House panel advances lithium severance tax
A House panel is advancing a bill to tax lithium mining profits.
Lithium is a crucial element for batteries that power electric cars. Its value has skyrocketed and is now one of the world’s most in-demand minerals. About 40,000 acres of public land in the Black Hills are under a lithium mining claim.
There is currently one permitted lithium mine near Custer.
A severance tax is not levied on the element, which enjoys a classification like gravel.
Republican Rep. Kirk Chaffee wants to change that. He wants a 4.5 percent severance tax on lithium and to distribute 80 percent of the funds to counties.
“Taxing lithium, it can be viewed as a new tax. Or it can be viewed as tax similar to other properties already done. So, that’s going to be the hurdle," Chaffee said. "I think the simple premise is we have out-of-state interest mining our resources and they’re not paying a tax. That’s really the argument, right there.”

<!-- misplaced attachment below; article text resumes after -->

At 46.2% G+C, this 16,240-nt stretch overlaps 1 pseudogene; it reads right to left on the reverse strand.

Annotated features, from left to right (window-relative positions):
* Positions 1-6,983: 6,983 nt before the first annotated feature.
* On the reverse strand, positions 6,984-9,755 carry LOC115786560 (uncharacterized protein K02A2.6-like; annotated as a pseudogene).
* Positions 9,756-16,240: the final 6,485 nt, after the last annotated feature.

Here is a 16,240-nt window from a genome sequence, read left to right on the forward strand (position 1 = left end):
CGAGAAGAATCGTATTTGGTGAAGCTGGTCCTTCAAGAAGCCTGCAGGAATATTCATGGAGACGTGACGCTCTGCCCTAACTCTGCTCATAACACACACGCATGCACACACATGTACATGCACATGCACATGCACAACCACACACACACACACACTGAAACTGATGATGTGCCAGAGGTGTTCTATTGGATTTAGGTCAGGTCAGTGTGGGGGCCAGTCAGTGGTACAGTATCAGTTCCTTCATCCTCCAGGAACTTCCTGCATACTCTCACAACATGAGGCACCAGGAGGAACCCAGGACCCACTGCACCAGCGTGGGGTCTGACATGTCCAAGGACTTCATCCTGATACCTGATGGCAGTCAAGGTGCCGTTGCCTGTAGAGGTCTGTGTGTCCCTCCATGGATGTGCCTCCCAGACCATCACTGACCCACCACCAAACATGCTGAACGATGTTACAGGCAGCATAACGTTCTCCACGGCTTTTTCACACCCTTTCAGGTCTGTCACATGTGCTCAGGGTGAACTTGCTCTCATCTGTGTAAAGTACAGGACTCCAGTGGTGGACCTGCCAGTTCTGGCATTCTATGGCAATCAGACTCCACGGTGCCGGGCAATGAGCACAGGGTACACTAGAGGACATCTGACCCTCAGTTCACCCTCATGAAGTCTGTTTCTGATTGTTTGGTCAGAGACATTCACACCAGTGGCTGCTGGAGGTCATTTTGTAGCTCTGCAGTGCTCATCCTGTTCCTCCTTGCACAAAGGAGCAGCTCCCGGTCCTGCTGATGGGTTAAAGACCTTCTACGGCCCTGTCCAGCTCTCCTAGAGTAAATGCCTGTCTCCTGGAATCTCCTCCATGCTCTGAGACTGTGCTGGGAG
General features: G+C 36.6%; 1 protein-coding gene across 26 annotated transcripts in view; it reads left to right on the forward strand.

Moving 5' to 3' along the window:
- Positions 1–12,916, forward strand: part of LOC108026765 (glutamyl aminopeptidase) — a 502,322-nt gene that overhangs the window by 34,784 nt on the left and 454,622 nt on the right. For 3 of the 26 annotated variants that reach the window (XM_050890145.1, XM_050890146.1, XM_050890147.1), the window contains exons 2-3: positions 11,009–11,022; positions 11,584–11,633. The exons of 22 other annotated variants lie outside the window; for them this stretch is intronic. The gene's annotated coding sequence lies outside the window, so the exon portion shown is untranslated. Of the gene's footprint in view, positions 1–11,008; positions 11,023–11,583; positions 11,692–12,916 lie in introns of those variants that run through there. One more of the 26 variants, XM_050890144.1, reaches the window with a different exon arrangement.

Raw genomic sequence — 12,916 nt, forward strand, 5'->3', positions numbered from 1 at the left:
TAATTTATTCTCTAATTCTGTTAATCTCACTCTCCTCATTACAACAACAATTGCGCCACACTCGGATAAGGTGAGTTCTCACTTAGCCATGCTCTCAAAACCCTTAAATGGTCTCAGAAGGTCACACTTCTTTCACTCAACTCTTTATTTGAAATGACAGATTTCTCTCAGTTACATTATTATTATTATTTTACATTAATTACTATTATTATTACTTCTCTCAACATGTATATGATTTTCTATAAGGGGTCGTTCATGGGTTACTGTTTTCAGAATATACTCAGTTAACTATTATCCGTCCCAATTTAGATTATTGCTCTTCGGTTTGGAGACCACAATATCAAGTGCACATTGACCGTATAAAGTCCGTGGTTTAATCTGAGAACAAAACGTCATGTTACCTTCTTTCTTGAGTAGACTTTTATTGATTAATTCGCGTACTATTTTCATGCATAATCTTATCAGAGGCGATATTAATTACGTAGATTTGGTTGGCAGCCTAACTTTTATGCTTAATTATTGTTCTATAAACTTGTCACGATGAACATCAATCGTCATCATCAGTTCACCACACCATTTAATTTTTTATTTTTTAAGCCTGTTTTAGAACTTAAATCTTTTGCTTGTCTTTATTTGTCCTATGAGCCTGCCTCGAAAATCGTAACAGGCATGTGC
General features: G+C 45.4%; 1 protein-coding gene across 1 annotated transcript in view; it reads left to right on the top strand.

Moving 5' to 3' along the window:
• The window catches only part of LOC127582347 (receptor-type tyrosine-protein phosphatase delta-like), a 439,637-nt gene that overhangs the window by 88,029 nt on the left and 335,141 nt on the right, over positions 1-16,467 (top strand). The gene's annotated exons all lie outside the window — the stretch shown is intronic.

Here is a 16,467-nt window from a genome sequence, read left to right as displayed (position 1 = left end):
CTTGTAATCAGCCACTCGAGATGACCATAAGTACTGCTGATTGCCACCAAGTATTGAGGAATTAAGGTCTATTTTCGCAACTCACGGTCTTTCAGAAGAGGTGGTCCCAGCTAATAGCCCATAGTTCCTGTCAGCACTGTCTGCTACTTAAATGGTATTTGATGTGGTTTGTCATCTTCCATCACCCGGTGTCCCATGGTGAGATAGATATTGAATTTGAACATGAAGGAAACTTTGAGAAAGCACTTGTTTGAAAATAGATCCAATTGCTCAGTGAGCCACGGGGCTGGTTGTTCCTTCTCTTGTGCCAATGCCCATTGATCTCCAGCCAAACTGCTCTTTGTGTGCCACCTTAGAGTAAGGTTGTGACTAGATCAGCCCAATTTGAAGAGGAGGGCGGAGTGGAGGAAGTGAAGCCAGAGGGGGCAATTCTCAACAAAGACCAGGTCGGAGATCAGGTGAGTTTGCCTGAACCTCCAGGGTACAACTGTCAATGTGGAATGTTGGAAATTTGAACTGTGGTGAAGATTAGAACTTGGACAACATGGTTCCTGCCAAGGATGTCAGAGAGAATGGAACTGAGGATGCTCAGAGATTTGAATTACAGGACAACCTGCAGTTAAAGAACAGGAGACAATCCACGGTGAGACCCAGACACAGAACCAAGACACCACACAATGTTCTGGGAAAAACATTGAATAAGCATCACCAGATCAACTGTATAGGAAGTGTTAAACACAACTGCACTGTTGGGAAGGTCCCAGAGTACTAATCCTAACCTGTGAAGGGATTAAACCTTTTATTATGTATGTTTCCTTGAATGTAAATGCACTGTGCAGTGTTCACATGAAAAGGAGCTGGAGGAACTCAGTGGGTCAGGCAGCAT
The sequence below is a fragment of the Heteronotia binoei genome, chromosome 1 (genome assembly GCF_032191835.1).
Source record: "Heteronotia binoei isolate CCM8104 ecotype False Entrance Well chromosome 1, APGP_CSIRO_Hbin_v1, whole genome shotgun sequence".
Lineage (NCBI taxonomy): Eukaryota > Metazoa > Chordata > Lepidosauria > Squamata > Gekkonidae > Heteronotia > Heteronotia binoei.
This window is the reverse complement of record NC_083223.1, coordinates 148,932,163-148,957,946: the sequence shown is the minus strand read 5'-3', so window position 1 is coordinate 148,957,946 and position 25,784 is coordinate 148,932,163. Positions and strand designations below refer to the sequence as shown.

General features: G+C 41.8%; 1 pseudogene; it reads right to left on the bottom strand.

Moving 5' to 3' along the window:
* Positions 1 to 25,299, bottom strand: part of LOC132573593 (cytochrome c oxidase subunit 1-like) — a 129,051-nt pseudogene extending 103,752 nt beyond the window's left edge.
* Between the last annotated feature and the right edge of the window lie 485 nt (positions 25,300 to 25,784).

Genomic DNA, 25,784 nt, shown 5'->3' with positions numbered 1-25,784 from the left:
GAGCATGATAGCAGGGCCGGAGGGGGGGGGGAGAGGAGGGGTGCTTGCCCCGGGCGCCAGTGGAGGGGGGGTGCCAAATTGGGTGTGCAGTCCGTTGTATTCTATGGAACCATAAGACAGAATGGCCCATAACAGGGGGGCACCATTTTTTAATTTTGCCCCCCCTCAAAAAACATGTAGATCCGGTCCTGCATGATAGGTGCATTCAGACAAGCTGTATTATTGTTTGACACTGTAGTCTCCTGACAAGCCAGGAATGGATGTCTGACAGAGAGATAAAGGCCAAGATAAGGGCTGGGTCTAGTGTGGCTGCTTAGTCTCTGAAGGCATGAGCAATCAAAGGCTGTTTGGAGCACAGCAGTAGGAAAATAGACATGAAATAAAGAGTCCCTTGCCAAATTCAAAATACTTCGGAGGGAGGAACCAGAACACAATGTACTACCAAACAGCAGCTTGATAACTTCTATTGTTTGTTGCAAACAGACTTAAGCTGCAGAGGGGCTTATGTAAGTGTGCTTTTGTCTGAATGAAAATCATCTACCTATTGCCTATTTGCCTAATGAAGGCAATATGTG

The bill moves lithium into the classification of an “energy mineral” alongside coal, oil and natural gas.
But lithium itself does not produce energy—it is used to store energy.
Gov. Kristi Noem’s Department of Revenue opposes the reclassification of lithium. Jason Evans is with the Department of Revenue. He said it is inappropriate to tax lithium as an energy mineral.
“It seems to me the bill is simply trying to fit the proverbial square peg into a round hole simply for the sake of taxation," Evans said. "We don’t do that with other substances that are mined in South Dakota, such as gravel, quarts, bentonite. We certainly shouldn’t do that with lithium.”
Evans said the tax distribution formula is different from other minerals and creates undue complexity.
The House Taxation Committee passed the bill onto the House floor.